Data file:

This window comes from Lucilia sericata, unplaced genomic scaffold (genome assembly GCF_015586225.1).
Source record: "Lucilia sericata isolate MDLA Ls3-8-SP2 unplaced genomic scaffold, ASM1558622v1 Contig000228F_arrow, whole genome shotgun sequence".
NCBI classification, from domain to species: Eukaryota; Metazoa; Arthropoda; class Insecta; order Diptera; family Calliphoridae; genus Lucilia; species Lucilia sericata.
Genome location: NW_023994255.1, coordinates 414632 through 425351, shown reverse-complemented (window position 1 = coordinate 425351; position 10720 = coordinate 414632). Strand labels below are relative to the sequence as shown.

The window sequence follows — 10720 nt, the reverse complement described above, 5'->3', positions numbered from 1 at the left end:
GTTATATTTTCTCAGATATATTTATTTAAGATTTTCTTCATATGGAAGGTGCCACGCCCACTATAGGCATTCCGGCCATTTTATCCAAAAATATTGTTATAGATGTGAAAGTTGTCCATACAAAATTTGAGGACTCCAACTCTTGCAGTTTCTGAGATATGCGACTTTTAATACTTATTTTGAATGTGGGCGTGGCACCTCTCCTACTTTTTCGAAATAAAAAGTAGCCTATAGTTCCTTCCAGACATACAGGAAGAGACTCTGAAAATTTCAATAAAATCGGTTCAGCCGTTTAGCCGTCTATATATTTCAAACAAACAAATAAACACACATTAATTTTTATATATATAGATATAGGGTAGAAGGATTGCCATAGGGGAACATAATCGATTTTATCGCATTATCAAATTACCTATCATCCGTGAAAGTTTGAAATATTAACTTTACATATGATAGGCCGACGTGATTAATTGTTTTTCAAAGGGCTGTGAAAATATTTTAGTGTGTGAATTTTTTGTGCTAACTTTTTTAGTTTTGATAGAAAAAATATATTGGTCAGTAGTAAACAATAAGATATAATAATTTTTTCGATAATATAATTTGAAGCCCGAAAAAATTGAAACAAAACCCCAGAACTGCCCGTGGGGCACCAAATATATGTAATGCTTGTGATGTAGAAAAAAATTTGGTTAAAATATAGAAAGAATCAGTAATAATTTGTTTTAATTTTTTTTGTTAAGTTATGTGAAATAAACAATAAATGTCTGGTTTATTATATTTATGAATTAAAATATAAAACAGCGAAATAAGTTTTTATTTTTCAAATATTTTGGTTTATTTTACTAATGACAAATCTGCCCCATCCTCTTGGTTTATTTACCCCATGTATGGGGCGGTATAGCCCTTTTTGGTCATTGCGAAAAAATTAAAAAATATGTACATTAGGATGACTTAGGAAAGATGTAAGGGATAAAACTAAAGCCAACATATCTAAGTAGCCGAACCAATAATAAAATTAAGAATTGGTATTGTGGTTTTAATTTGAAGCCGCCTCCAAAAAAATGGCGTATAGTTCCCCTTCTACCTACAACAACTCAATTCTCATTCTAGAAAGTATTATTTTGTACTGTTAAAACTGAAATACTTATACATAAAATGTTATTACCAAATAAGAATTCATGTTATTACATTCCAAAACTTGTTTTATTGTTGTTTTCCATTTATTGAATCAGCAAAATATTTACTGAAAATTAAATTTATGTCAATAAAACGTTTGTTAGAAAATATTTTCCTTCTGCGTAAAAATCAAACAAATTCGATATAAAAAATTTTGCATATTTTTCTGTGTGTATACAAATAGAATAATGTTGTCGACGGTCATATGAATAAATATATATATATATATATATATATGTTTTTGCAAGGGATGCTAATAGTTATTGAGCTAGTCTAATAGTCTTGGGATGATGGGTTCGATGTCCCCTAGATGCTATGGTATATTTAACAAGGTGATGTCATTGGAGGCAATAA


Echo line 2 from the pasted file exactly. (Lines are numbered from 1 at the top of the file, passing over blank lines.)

Source record: "Lucilia sericata isolate MDLA Ls3-8-SP2 unplaced genomic scaffold, ASM1558622v1 Contig000228F_arrow, whole genome shotgun sequence".